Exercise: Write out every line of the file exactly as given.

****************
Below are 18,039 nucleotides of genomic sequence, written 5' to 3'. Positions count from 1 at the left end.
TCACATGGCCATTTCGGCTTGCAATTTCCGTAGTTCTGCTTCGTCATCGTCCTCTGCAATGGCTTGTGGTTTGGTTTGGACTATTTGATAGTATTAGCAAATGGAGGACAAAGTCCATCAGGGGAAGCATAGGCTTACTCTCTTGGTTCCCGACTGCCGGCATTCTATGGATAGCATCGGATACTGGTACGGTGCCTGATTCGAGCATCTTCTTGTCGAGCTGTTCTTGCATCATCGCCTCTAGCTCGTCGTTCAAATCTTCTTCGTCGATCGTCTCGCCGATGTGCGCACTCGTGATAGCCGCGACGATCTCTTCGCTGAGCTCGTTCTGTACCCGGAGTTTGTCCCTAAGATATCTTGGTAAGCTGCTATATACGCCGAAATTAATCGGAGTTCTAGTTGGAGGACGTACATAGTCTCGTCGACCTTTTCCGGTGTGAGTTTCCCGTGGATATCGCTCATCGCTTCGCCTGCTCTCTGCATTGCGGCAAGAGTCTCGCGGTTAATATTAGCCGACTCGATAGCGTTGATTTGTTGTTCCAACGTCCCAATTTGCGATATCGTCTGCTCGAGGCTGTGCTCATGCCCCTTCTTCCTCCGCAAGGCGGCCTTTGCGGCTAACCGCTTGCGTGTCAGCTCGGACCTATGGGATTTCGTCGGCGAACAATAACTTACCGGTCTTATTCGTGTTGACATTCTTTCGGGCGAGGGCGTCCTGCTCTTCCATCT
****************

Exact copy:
Below are 18,039 nucleotides of genomic sequence, written 5' to 3'. Positions count from 1 at the left end.
TCACATGGCCATTTCGGCTTGCAATTTCCGTAGTTCTGCTTCGTCATCGTCCTCTGCAATGGCTTGTGGTTTGGTTTGGACTATTTGATAGTATTAGCAAATGGAGGACAAAGTCCATCAGGGGAAGCATAGGCTTACTCTCTTGGTTCCCGACTGCCGGCATTCTATGGATAGCATCGGATACTGGTACGGTGCCTGATTCGAGCATCTTCTTGTCGAGCTGTTCTTGCATCATCGCCTCTAGCTCGTCGTTCAAATCTTCTTCGTCGATCGTCTCGCCGATGTGCGCACTCGTGATAGCCGCGACGATCTCTTCGCTGAGCTCGTTCTGTACCCGGAGTTTGTCCCTAAGATATCTTGGTAAGCTGCTATATACGCCGAAATTAATCGGAGTTCTAGTTGGAGGACGTACATAGTCTCGTCGACCTTTTCCGGTGTGAGTTTCCCGTGGATATCGCTCATCGCTTCGCCTGCTCTCTGCATTGCGGCAAGAGTCTCGCGGTTAATATTAGCCGACTCGATAGCGTTGATTTGTTGTTCCAACGTCCCAATTTGCGATATCGTCTGCTCGAGGCTGTGCTCATGCCCCTTCTTCCTCCGCAAGGCGGCCTTTGCGGCTAACCGCTTGCGTGTCAGCTCGGACCTATGGGATTTCGTCGGCGAACAATAACTTACCGGTCTTATTCGTGTTGACATTCTTTCGGGCGAGGGCGTCCTGCTCTTCCATCT